Tag Archives: gun control

What 21st century Americans can learn from Tokugawa-era Japan on guns

19th century Edo-period painting of Kiso Kaido highway with a view of Mt. Fuji.
19th century Edo-period painting of Kiso Kaido highway with a view of Mt. Fuji.

The horrific massacre at Pulse, a gay nightclub in Orlando, early Sunday morning has, not unpredictably, set off a new round of calls for more stringent gun control, especially on the American left.USflagJapan

As Chris Murphy, the Democratic senator from Connecticut, held a filibuster on the floor of the US Senate Wednesday and Thursday to demand that Senate Republicans agree to hold a vote on gun control, the one measure that both sides seems even potentially likely to agree is a bill to deny (or delay) gun purchases to individuals on the national ‘terrorist watch list.’

Even that bill is controversial. On both the left and the right, critics rightly argue that the terrorist watch list and the related ‘no fly list’ are compiled in a way that violates basic due process. To use these as a proxy to restrict additional rights, such as 2nd amendment freedoms, only magnifies the due process problem with these secret lists. It’s hard to imagine that the US Supreme Court would uphold as fully constitutional a new law that ties gun restrictions to the terrorist watch/no fly lists, at least in their current forms. Imagine, too, what could happen if a president Donald Trump decided to list all of his domestic political opponents on a ‘watch list.’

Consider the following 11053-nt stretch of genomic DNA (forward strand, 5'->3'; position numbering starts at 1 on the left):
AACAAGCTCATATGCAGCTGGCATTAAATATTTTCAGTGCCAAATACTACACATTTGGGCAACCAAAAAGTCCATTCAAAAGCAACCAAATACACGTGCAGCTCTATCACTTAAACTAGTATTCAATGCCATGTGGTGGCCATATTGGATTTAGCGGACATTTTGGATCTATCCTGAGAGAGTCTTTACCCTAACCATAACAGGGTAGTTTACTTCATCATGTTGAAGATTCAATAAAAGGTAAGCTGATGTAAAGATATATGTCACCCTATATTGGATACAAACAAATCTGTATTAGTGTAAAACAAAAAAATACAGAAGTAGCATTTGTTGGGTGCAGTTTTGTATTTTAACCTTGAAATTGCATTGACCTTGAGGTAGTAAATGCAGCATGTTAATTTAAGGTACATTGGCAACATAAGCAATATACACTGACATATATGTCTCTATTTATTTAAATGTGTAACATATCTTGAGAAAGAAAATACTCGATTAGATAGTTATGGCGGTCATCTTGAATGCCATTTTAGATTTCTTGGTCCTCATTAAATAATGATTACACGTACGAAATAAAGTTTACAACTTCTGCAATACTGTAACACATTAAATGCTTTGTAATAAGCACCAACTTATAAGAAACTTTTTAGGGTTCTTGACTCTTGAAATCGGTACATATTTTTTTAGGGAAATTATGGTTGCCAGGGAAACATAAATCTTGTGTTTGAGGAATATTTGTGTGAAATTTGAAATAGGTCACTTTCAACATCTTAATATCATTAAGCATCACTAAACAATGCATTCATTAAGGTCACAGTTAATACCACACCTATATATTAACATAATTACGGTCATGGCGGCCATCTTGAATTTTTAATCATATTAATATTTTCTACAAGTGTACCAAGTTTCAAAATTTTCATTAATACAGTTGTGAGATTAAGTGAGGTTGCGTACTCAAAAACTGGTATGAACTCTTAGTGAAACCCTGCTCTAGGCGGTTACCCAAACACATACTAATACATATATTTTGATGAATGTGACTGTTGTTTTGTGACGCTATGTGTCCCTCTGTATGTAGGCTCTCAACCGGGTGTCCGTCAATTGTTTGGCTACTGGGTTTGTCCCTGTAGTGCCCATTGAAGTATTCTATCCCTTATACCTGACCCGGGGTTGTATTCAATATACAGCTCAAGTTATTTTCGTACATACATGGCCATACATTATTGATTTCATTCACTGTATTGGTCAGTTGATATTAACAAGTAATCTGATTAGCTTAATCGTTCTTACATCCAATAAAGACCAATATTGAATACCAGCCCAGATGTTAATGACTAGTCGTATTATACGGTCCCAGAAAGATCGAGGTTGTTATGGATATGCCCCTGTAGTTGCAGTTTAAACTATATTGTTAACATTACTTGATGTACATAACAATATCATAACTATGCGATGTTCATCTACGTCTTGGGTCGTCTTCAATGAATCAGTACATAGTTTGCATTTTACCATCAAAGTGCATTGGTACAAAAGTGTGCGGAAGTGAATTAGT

But put that aside for a moment. Imagine a world where Republicans and the National Rifle Association agreed, for instance, to re-introduce the ‘assault weapons’ ban that was initially passed in 1994 and that phased out in 2004.

As Dylan Matthews has written at Vox, however, it is not clear that the measures that most Democrats support, including president Barack Obama and presumptive presidential nominee Hillary Clinton, would accomplish significant reductions in mass shootings or gun homicides.

He argues that the United States would have to go much, much farther, including the kind of mandatory confiscation and widespread bans on firearms that Australia’s conservative government (at the time) introduced after the 1996 Port Arthur massacre, which left 35 people dead and 23 people wounded:

Realistically, a gun control plan that has any hope of getting us down to European levels of violence is going to mean taking a huge number of guns away from a huge number of gun owners.

Other countries have done exactly that. Australia, for example, enacted a mandatory gun buyback that achieved that goal, and saw firearm suicides fall as a result. But the reforms those countries enacted are far more dramatic than anything US politicians are calling for — and even they wouldn’t get us to where many other developed countries are.

As Matthews notes, there’s only so much that American politicians can do in the current political climate. Moreover, the 2nd Amendment potentially places real constitutional limits on gun control. After the Supreme Court’s 2008 decision in District of Columbia v. Heller, I’m not so sure that even the current Court, deadlocked with four generally conservative justices and four generally liberal justices, would necessarily give its blessing to an Australia-style reform.